Applied mathematicians are involved in more fields than most of us know. We come in contact with businesses or companies built upon and sustained by the expertise of applied mathematicians almost every day. For example, applied mathematicians stand behind every online purchase that we make, every train we take, every weather report we receive, every video game we play, and every digital image we view. Renewable energy calculations, natural disaster simulations, computer animation, digital imaging, epidemiological modeling, pharmaceutical manufacturing, financial services, and investment managing are all fields that require high-level mathematical skills. Mathematical theories and techniques are used to innovate and to create, to predict and to solve. Since problem-solving is vital in almost every field, those who are skilled in this area are in increasingly high demand in a multitude of different jobs (USA Today). According the Society of Industrial and Applied Mathematics, "The very idea of a career in mathematics has evolved and diversified," and applied mathematicians hold a variety of unexpected job titles such as employee benefits consultant, electronic commerce specialist, imaging scientist, and risk analyst.
The Master of Applied Mathematics program at IIT is a non-thesis professional master's degree program that provides graduates with mathematics training for technology-based jobs in business, industry, or government. Graduates develop state-of-the-art skills in modeling, analysis, and computation needed to solve real-world problems. The program requires students to learn writing and communication skills along with teamwork and project management skills. The program can typically be completed in 15 months, with three regular term semesters and one summer semester.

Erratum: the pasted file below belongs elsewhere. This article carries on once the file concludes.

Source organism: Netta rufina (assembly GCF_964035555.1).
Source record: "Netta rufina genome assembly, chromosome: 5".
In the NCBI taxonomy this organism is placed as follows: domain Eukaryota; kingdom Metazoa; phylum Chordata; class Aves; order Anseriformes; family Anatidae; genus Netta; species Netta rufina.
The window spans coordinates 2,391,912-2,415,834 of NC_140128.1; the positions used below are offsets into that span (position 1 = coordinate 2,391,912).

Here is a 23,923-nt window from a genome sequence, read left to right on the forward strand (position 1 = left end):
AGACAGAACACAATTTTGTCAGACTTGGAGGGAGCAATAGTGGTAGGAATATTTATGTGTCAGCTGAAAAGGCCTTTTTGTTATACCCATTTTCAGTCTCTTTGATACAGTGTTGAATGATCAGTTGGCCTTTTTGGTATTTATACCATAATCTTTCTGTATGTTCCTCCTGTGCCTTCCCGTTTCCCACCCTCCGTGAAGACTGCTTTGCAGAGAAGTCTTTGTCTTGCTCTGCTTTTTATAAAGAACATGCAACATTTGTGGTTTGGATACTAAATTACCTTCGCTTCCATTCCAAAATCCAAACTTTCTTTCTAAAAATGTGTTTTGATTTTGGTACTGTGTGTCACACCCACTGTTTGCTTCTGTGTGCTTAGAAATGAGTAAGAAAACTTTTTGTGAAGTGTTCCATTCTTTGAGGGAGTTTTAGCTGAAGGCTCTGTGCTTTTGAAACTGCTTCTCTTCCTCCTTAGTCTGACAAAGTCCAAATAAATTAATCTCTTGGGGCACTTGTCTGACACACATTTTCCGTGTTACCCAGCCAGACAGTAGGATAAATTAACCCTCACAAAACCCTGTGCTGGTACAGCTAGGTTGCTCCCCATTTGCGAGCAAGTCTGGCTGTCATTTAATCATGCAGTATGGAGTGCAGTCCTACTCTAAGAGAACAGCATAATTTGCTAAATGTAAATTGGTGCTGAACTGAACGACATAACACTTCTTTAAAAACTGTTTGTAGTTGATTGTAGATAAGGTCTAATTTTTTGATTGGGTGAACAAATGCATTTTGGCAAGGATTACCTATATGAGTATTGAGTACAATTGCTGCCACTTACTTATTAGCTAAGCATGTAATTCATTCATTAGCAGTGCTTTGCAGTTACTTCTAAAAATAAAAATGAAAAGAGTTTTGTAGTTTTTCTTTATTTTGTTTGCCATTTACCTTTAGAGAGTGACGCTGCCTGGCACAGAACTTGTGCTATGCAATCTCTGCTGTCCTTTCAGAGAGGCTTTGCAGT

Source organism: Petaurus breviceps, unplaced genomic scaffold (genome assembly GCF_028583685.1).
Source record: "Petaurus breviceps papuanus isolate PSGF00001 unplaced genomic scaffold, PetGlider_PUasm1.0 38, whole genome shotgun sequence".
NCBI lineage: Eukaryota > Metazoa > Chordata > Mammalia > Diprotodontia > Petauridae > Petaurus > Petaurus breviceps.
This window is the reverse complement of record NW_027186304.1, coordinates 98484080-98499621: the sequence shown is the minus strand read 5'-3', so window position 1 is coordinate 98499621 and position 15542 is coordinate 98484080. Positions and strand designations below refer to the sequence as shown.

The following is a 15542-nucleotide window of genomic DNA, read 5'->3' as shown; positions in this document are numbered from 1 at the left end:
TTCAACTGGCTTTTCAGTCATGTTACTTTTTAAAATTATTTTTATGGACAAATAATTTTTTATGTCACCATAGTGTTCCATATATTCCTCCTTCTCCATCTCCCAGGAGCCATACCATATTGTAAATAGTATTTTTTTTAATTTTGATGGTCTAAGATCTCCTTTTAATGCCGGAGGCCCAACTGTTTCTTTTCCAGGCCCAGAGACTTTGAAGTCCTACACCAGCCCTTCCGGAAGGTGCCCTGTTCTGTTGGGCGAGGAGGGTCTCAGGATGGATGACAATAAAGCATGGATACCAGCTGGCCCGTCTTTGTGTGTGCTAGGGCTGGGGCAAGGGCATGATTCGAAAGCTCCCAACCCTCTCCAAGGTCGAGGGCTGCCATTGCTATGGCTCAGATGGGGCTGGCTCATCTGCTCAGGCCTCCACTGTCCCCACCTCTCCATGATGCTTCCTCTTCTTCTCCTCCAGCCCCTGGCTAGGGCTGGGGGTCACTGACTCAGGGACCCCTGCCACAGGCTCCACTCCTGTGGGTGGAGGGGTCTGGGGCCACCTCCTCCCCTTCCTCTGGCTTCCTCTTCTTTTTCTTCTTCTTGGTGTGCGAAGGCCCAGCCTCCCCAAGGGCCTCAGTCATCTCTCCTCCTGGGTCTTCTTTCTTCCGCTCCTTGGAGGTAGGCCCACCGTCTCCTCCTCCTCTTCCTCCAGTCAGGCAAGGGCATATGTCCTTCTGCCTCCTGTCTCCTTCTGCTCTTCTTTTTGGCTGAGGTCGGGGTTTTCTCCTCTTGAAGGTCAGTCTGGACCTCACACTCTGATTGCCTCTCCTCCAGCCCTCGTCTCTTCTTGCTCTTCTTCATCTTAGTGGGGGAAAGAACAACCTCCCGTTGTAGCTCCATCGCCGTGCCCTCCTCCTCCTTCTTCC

Students are responsible for following all departmental procedures as well as the general requirements of IIT Graduate College. Specific degree requirements include 32 credit hours of approved courses and a minimum grade point average (GPA) of 3.0. These credit hours include:
- 23 credit hours of required courses from the core sequence which includes:
- a capstone professional experience consisting of a six credit hour course in case studies and project design, or an internship in applied mathematics.
- a three credit hour professional master's project (MATH 594) under the supervision of a faculty member or an industrial partner.
- Nine credit hours of electives selected in consultation with, and approval of, the director of the program. These nine credit hours may be taken from up to four different subject areas or as few as one subject area. See the list of approved electives below.
- Up to nine hours of 400 level Applied Mathematics courses may be included subject to approval of Program Director.
* All students must take the Society of Actuaries' Exam P-Probability which will enhance their career opportunities. The score on the exam will not affect their graduation. The exam fee will be covered by the College of Science.